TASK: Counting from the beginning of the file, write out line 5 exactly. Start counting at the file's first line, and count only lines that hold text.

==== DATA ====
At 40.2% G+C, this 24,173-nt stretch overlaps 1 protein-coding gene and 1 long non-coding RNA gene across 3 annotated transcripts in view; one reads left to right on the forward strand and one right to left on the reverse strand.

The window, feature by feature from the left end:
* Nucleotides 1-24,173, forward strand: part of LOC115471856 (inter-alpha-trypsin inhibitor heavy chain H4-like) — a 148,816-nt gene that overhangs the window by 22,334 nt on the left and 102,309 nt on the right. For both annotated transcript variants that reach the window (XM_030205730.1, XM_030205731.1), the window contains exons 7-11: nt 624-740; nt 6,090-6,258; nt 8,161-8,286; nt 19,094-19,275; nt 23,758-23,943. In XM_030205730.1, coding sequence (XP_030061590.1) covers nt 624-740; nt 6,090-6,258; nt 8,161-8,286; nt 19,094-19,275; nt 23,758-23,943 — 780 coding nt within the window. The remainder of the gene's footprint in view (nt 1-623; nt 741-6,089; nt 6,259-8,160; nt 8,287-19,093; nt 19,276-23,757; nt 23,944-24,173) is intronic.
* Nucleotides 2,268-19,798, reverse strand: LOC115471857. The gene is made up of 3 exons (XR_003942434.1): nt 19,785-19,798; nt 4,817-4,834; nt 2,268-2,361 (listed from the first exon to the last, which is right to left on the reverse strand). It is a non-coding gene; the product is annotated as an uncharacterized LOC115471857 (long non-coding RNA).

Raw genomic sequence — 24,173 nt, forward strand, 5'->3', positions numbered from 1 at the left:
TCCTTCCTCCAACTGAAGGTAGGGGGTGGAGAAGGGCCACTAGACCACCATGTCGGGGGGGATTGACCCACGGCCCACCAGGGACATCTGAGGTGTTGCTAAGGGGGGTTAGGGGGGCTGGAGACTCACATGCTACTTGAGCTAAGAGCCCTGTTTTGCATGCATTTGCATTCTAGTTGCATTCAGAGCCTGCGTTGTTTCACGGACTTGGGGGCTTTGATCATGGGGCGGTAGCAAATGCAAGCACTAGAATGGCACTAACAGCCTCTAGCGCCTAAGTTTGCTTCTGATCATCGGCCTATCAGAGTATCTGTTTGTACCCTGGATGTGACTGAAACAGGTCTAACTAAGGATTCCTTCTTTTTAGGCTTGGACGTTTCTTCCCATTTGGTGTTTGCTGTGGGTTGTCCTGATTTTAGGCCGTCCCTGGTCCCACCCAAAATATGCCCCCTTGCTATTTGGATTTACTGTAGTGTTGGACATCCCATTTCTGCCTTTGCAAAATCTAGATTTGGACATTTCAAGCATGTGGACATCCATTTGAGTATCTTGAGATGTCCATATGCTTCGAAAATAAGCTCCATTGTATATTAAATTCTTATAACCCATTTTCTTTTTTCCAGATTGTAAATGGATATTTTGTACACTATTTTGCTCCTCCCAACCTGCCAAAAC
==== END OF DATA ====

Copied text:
Raw genomic sequence — 24,173 nt, forward strand, 5'->3', positions numbered from 1 at the left: